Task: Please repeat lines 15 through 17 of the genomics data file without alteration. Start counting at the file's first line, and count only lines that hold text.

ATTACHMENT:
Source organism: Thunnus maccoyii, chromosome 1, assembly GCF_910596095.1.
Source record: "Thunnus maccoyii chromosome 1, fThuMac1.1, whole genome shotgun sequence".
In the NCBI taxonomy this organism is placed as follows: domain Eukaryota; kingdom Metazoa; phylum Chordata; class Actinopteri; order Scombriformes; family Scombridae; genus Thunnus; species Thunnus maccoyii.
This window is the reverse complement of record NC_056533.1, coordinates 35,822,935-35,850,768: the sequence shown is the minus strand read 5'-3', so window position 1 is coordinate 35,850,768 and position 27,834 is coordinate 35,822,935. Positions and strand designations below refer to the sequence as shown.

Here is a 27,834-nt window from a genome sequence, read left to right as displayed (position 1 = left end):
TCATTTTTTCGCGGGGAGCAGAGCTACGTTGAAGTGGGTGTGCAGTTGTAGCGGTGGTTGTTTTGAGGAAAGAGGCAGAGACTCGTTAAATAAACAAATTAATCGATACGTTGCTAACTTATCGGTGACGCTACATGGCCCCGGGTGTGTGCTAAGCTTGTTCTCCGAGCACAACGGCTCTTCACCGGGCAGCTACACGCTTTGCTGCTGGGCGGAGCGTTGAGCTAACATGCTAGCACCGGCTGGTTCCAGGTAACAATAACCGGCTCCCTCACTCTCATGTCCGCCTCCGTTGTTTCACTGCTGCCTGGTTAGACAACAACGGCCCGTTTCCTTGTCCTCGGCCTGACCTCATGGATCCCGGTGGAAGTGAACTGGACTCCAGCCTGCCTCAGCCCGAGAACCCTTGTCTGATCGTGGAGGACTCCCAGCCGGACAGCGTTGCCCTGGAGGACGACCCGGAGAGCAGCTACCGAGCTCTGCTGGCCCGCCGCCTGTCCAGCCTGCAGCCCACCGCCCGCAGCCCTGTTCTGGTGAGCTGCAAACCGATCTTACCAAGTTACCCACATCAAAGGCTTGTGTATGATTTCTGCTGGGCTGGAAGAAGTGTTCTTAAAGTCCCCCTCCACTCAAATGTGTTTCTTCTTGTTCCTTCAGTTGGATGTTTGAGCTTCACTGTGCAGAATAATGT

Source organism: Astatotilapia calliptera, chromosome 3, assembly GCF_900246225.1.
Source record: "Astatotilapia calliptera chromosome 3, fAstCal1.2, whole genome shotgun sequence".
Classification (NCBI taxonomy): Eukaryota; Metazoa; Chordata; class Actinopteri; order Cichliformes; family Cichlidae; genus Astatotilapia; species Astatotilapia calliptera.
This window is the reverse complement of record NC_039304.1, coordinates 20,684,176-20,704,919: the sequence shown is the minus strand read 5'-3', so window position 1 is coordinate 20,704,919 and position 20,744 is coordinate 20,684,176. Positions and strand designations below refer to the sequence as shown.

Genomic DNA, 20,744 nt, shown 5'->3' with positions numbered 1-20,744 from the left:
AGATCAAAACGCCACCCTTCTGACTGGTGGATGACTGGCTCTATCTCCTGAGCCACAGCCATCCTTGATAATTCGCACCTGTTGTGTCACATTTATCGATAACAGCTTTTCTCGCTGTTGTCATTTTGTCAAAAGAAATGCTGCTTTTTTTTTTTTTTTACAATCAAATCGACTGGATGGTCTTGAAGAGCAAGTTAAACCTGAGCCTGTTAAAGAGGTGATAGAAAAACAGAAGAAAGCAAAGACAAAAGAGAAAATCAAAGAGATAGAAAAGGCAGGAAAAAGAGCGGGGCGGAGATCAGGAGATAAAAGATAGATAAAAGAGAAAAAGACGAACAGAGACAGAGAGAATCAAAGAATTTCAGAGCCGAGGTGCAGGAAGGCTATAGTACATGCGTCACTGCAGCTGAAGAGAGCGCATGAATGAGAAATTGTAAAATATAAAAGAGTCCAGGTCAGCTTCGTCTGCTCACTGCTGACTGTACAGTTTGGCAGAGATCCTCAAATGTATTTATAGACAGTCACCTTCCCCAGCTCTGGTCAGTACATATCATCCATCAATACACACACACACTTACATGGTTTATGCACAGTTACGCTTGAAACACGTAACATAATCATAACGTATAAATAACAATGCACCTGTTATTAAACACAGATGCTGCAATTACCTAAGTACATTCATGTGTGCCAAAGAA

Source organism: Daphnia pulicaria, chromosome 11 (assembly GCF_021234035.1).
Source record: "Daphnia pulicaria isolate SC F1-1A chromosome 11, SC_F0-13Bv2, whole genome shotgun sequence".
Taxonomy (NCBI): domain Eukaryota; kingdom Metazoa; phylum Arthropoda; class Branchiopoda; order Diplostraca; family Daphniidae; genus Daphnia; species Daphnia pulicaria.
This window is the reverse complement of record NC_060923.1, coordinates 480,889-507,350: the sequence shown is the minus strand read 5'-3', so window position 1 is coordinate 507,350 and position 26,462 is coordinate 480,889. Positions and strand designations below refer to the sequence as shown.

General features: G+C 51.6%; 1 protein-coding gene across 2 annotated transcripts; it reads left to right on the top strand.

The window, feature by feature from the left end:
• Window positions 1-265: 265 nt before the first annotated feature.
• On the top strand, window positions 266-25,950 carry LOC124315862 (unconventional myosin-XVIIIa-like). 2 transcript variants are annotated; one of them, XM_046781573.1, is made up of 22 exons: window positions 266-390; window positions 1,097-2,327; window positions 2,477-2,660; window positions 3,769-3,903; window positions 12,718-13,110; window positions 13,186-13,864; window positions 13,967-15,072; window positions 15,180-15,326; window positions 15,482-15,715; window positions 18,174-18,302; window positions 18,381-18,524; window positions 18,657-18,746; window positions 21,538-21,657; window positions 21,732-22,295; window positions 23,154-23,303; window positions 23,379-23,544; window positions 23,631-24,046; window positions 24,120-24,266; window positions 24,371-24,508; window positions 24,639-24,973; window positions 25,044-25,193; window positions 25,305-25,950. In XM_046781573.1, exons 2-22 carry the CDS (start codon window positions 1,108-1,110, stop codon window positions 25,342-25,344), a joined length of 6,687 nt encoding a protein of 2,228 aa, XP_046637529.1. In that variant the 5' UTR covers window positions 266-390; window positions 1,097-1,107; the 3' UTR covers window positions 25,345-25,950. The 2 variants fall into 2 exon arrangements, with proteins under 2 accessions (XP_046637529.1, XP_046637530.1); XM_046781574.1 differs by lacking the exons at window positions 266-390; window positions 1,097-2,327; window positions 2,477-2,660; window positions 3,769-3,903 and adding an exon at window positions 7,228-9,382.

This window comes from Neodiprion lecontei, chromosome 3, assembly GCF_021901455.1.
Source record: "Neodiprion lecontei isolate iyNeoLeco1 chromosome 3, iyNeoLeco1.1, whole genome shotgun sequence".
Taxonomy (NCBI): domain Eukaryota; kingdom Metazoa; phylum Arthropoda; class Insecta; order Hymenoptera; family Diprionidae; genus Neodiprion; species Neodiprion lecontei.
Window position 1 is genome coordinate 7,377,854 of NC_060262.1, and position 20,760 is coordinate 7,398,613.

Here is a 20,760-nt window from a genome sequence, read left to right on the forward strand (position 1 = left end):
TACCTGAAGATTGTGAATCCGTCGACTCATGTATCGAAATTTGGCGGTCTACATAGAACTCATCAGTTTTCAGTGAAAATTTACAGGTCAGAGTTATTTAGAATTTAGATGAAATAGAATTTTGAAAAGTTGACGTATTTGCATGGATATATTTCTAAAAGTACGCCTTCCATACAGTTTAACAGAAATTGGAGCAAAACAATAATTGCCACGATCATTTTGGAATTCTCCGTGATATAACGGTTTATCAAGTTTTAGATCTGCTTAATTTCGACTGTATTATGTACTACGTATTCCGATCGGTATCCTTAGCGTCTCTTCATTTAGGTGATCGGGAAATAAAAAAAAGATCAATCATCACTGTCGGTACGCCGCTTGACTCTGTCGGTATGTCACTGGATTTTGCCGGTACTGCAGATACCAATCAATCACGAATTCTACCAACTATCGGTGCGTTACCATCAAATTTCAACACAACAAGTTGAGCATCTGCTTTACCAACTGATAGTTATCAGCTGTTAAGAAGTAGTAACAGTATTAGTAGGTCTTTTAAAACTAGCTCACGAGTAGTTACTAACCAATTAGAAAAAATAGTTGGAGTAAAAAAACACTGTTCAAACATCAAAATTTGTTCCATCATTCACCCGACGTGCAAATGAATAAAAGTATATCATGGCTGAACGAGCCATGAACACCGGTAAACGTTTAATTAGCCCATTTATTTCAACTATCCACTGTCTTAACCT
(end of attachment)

Taxonomy (NCBI): domain Eukaryota; kingdom Metazoa; phylum Arthropoda; class Branchiopoda; order Diplostraca; family Daphniidae; genus Daphnia; species Daphnia pulicaria.
This window is the reverse complement of record NC_060923.1, coordinates 480,889-507,350: the sequence shown is the minus strand read 5'-3', so window position 1 is coordinate 507,350 and position 26,462 is coordinate 480,889. Positions and strand designations below refer to the sequence as shown.

General features: G+C 51.6%; 1 protein-coding gene across 2 annotated transcripts; it reads left to right on the top strand.